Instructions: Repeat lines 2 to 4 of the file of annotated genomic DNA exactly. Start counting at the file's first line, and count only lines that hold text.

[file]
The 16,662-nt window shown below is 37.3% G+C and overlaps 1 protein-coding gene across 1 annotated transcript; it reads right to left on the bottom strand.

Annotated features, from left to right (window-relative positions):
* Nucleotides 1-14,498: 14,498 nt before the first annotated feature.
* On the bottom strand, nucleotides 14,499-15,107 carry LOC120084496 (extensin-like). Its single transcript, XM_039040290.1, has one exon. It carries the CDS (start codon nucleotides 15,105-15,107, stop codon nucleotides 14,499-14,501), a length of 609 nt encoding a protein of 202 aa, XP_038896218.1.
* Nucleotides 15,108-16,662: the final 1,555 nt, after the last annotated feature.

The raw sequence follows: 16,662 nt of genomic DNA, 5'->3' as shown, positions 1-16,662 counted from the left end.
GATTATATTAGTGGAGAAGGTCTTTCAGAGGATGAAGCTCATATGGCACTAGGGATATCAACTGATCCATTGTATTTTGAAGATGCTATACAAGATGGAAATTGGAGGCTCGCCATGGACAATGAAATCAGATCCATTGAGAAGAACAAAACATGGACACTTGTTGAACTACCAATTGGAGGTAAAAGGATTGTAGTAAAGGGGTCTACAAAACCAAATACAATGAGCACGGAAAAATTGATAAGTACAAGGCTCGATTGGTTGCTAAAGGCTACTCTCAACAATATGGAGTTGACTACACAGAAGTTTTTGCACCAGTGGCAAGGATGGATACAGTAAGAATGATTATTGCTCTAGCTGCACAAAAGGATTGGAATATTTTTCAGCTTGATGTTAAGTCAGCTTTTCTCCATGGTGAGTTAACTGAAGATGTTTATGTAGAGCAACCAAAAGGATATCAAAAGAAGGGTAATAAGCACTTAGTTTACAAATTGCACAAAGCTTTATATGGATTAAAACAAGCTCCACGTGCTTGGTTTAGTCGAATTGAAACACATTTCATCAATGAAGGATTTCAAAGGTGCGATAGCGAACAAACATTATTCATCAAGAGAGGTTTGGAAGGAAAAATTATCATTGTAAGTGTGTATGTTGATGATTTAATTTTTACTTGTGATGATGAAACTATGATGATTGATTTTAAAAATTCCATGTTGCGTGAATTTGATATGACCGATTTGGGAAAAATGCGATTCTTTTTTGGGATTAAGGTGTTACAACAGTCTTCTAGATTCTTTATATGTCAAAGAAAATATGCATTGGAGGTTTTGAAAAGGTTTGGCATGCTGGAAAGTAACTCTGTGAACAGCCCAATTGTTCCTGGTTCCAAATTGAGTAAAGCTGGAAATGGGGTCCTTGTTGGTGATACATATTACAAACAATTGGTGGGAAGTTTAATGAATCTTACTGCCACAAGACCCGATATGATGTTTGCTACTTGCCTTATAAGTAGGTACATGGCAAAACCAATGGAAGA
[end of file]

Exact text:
Annotated features, from left to right (window-relative positions):
* Nucleotides 1-14,498: 14,498 nt before the first annotated feature.
* On the bottom strand, nucleotides 14,499-15,107 carry LOC120084496 (extensin-like). Its single transcript, XM_039040290.1, has one exon. It carries the CDS (start codon nucleotides 15,105-15,107, stop codon nucleotides 14,499-14,501), a length of 609 nt encoding a protein of 202 aa, XP_038896218.1.